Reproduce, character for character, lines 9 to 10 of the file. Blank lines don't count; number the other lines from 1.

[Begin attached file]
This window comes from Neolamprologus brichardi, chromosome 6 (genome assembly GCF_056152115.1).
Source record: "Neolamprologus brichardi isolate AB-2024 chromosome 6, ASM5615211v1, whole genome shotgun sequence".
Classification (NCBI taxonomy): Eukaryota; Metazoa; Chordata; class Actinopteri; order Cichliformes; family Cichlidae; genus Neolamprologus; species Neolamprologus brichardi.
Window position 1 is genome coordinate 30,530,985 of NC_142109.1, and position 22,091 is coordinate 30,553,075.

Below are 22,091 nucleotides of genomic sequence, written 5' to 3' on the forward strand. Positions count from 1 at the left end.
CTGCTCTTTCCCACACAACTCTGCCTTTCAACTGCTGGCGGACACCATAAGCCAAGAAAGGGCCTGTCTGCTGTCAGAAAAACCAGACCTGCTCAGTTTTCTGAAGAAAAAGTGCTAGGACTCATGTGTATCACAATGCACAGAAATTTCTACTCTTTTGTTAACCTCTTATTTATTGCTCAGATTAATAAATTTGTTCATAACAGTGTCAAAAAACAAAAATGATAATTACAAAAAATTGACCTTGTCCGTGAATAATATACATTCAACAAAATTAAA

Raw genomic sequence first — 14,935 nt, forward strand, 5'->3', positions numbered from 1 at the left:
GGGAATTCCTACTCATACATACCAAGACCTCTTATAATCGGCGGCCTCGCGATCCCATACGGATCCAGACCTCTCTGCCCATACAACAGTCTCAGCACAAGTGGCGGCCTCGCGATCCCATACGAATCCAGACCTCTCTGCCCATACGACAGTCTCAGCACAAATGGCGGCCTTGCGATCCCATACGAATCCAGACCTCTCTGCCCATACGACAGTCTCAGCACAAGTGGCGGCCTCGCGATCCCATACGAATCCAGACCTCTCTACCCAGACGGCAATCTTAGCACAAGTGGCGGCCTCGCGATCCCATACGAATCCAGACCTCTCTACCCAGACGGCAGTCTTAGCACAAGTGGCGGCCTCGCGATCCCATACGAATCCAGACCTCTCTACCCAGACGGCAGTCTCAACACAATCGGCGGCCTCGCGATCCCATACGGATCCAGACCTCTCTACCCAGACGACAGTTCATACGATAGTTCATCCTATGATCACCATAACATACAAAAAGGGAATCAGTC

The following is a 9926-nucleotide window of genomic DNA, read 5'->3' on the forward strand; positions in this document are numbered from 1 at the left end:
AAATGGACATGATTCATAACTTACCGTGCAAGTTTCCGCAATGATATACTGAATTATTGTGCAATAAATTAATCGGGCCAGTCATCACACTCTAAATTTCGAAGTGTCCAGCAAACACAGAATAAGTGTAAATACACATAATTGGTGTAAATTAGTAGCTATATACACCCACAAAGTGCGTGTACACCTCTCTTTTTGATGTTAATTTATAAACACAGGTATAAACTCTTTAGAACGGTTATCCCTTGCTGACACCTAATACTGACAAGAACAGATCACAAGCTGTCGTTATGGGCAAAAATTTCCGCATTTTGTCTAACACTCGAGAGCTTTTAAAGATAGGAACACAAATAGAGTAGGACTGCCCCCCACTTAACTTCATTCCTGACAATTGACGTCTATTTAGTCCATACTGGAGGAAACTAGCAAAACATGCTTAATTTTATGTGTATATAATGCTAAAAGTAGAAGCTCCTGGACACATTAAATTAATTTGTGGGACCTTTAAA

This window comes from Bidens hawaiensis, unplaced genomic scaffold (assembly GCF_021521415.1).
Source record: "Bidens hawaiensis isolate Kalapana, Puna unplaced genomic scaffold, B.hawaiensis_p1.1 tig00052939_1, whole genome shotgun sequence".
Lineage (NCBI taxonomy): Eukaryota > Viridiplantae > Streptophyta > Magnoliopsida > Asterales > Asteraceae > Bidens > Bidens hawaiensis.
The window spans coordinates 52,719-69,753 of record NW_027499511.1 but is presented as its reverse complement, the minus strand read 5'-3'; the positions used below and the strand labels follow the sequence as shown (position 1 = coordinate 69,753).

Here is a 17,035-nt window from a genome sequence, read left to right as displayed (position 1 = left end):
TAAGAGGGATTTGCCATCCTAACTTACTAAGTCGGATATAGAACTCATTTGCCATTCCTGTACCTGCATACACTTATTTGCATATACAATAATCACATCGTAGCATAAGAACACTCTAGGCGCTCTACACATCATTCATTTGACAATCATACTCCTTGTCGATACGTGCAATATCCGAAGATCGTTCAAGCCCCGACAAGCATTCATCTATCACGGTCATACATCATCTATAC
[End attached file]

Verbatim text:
The following is a 9926-nucleotide window of genomic DNA, read 5'->3' on the forward strand; positions in this document are numbered from 1 at the left end:
AAATGGACATGATTCATAACTTACCGTGCAAGTTTCCGCAATGATATACTGAATTATTGTGCAATAAATTAATCGGGCCAGTCATCACACTCTAAATTTCGAAGTGTCCAGCAAACACAGAATAAGTGTAAATACACATAATTGGTGTAAATTAGTAGCTATATACACCCACAAAGTGCGTGTACACCTCTCTTTTTGATGTTAATTTATAAACACAGGTATAAACTCTTTAGAACGGTTATCCCTTGCTGACACCTAATACTGACAAGAACAGATCACAAGCTGTCGTTATGGGCAAAAATTTCCGCATTTTGTCTAACACTCGAGAGCTTTTAAAGATAGGAACACAAATAGAGTAGGACTGCCCCCCACTTAACTTCATTCCTGACAATTGACGTCTATTTAGTCCATACTGGAGGAAACTAGCAAAACATGCTTAATTTTATGTGTATATAATGCTAAAAGTAGAAGCTCCTGGACACATTAAATTAATTTGTGGGACCTTTAAA